Last night in bed, my calf muscles started cramping. Again. Usually, it’s just my left leg, but last night it was both. The pain wouldn’t ease with my usual stretching routine so I reached for my little bottle of cannabidiol (CBD) oil.
I’ve been experimenting with CBD oil on and off for a few months. I rub it into my left calf muscle before bed and on many nights it seems to help. The muscle doesn’t cramp. But some nights, even when I use the oil, it does. And on some nights, when I haven’t used any oil, the cramps don’t appear. Last night, CBD oil gave me relief.
What’s happening here? Does the oil really have healing properties, or is it the action of massaging it into my leg that’s responsible for my relief? Could it be something else, like how well hydrated I am before I get into bed?
No prescription necessary for this CBD
CBD comes from hemp, which is a strain of the cannabis plant that contains less than 0.3 percent THC. THC is the property in the plant that’s psychoactive and responsible for marijuana’s “high.” Over the past several months, CBD has become so mainstream in the United States that you can find it sold over the counter in pharmacies such as CVS and Walgreens. It’s even on the shelves of some home product stores such as Bed Bath & Beyond.
This availability was made possible late last year when the U.S. Agriculture Improvement Act of 2018 became law. The new law removed hemp from the Controlled Substances Act, which means that federal law no longer considers it to be an illegal substance. On the other hand, the Food and Drug Administration cautions that it hasn’t reviewed or approved any of the CBD products that are extracted from hemp and are flooding the market.
Here’s my concern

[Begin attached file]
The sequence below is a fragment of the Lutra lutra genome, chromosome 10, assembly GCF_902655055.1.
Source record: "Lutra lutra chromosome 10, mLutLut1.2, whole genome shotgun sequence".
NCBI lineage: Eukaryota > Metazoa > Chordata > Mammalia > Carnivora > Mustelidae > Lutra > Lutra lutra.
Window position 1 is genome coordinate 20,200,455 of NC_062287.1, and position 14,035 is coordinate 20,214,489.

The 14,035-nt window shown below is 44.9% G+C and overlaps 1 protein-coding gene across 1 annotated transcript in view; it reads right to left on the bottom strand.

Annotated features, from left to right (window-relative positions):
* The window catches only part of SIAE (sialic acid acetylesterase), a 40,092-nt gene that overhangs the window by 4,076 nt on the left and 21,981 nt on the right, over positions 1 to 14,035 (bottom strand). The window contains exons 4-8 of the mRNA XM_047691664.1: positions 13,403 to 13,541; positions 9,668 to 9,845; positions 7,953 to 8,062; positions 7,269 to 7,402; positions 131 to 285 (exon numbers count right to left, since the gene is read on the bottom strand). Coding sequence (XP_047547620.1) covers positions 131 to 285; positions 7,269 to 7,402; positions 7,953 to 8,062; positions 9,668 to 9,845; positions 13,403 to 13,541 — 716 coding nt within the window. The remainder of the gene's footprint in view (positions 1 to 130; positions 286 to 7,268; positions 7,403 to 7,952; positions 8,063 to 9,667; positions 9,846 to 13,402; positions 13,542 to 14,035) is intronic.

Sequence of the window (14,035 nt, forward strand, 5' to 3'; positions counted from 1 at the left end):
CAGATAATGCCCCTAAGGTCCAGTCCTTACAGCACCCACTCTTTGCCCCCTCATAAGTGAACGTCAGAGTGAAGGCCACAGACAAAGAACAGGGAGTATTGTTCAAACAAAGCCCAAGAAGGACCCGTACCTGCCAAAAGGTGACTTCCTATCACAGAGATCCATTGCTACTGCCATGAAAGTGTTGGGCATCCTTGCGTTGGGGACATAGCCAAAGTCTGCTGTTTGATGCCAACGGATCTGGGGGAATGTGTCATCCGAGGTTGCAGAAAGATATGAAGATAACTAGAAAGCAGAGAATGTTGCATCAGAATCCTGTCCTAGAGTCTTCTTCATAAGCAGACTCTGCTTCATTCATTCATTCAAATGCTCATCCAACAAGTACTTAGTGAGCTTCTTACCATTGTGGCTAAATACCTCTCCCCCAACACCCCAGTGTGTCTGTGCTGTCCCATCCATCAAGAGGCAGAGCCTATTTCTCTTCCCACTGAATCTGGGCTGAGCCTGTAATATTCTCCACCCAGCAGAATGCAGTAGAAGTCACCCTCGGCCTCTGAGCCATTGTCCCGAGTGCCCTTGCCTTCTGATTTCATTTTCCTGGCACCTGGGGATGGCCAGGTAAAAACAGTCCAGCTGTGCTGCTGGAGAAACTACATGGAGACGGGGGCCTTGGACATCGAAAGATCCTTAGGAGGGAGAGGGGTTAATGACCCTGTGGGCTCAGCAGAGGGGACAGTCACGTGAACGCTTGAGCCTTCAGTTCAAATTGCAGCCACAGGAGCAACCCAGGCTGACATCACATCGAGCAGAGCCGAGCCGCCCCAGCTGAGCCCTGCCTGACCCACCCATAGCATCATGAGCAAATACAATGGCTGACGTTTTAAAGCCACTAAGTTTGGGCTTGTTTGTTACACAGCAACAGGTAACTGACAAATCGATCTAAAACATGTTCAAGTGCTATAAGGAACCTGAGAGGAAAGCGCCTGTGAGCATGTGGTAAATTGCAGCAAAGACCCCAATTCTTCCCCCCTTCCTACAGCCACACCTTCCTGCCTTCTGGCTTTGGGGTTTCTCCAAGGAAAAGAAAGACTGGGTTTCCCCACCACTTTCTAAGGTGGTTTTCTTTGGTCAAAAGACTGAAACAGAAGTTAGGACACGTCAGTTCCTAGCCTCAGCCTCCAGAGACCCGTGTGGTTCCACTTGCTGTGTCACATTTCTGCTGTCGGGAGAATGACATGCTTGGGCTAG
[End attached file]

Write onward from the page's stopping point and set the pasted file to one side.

CBD products come in all sizes and shapes. There’s CBD oil that you can rub and CBD oil that you can drip under your tongue. There’s CBD balm, CBD capsules, and CBD gummy bears. There’s even CBD for dogs.
According to an article in STAT, “Twenty-six percent of Americans have tried CBD in the last two years, and the rates are much higher for patients with conditions that seem to respond to CBD treatment.” But none of these products have been tested by the government for efficacy or safety. There are many anecdotal stories from CBD users about how great the stuff is for pain, for sleeping, and in my case, to relax muscles. But that’s it.
As Dr. Peter Grinspoon wrote on the Harvard Health Blog last year, “Without sufficient high-quality evidence in human studies we can’t pinpoint effective doses, and because CBD is currently … mostly available as an unregulated supplement, it’s difficult to know exactly what you are getting.”
That’s a concern for me. When my doctor prescribes a medication, I know what dose to take and how often to take it. I also know that it’s been tested for safety and that its production is quality controlled. I know what I’m getting. The majority of the how-to advice that I’ve read about CBD centers on going slowly and experimenting. So, that’s what I’ve been doing, even though I don’t really know what I’m getting.
The jury is still out for me on CBD oil, but I guess I’ll keep rubbing it on my cramping legs. Even if the relief that I’ve felt is a placebo, it’s still relief. But it would sure be nice to see some clinical trials of the stuff.
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